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Pioneer wrestler captures 100th win, looks to earn state title

Before Jeremiah Rogers began his senior season at David Crockett High School, the 160-pound grappler told his mother his goals for his final year as a Pioneer were to win the region then bring a state championship home to Jonesborough.

State championships in wrestling are something of an oddity in the sport. A state championship all but writes a full ride to several colleges, while leaving the champion grappler endowed in the school record books forever.

Rogers, who finished the last wrestling season a match away from placing at state — a monumental achievement in itself — entered this season ranked sixth in Tennessee at 160 pounds.

First-year Crockett Head Coach Todd Parker acknowledged Rogers’ talent before the season began.

“Our No. 1 wrestler is Jeremiah Rogers,” Parker said. “He was a match away from placing last year, and we expect big things from him again this season.”

Rogers has lived up to those expectations in his final season at Crockett, compiling a 27-8 record, with 21 of his wins coming by pin.

On senior night at Crockett on Jan. 31, Rogers added to his impressive resume, capturing Win No. 100 in the final duel of the evening against Chuckey Doak.

Of course Rogers won the match by pin, something of a trademark for the powerful senior. The win bumped his high school record to 100-45, with 75 of those victories coming by pin.

Rogers has already been offered scholarships to wrestle at the next level, but remains unsure of his wrestling future.

“I don’t think he’s sure what he wants to do yet, although he would like to pursue an engineering degree in college,” said Rogers’ mom, Rebecca.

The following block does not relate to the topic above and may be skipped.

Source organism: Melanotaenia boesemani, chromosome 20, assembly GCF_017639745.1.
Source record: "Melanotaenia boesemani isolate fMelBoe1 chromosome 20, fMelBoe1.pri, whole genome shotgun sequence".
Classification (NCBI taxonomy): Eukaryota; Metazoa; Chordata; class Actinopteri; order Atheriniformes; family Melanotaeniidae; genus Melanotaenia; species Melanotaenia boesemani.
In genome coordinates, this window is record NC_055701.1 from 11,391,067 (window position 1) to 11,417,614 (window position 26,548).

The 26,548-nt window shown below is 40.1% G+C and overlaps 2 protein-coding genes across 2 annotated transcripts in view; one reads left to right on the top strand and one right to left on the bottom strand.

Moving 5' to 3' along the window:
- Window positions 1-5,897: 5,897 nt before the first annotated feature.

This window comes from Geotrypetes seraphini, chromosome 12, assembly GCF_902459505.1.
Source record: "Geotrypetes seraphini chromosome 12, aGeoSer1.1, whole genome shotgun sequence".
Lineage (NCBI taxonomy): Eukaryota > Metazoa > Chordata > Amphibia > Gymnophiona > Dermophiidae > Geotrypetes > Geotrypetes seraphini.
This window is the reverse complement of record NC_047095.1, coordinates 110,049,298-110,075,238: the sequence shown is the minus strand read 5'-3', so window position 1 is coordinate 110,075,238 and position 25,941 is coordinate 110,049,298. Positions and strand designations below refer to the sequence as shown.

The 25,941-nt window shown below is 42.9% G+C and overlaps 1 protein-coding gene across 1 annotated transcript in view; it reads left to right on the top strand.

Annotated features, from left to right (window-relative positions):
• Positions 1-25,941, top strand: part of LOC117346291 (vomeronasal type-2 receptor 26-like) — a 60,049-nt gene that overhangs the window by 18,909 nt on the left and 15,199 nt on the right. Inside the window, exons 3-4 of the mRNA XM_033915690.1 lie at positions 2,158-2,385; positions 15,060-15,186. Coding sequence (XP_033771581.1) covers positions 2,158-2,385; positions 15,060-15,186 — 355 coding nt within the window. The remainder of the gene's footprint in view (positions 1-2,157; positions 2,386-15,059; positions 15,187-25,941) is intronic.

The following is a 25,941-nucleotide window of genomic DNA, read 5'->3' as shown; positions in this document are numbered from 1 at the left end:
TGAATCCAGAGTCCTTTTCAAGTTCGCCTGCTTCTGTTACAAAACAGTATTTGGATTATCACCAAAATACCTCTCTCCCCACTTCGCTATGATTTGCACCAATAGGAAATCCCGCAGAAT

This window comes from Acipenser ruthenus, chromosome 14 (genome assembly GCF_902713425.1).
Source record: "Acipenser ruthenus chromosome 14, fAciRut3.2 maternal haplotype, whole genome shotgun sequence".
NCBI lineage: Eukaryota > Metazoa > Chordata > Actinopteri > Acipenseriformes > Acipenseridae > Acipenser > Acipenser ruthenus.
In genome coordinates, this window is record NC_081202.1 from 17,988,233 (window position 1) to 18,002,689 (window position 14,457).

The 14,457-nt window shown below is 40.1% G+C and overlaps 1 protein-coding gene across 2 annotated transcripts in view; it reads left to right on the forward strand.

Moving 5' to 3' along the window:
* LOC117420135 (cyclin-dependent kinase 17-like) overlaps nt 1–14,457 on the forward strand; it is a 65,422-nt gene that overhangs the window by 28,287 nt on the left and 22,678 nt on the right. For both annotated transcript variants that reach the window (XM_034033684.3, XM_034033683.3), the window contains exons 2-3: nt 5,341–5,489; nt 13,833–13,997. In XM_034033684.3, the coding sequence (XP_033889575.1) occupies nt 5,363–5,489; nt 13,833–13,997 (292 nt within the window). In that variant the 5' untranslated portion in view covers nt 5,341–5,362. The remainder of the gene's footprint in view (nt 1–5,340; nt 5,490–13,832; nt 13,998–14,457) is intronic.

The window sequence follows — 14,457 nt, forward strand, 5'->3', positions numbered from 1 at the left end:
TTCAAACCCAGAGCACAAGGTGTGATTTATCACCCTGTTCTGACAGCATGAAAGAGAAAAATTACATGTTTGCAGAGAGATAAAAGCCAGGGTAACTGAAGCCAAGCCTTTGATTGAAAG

Rogers, also a member of the Pioneer baseball team, is expected to catch for Crockett on the ball field this spring.

Outside of school, Rogers enjoys hunting, which has helped with conditioning.

“He’s definitely conditioned for long distance,” Rogers’ mother said. “I have seen him trek 20 miles through the mountains in a day’s time.”

She says her son is very dedicated when it comes to wrestling and when he says he’s going to do something, he usually does it.

For most wrestlers, wrestling season brings a strenuous diet plan, forcing grapplers to remain strict on eating habits to maintain eligibility in their weight class.

While Rogers had hoped to cut down to 152 pounds before the season began, he has struggled just to keep his weight under 160 and has set his goals in that weight division.

Rogers and the rest of the Pioneers are now in preparation for the Region 1 Tournament, which will take place Feb. 10-11.

“I know he’s aiming to win state,” Rebecca Rogers said. “But he’ll be more than satisfied just to place at state.”

If Rogers advances through regionals, he’ll head to Franklin in Williamson County for the 2012 State Tournament, set for Feb. 16-18.

As Rogers has already proved in his time at Crockett, for him anything is possible.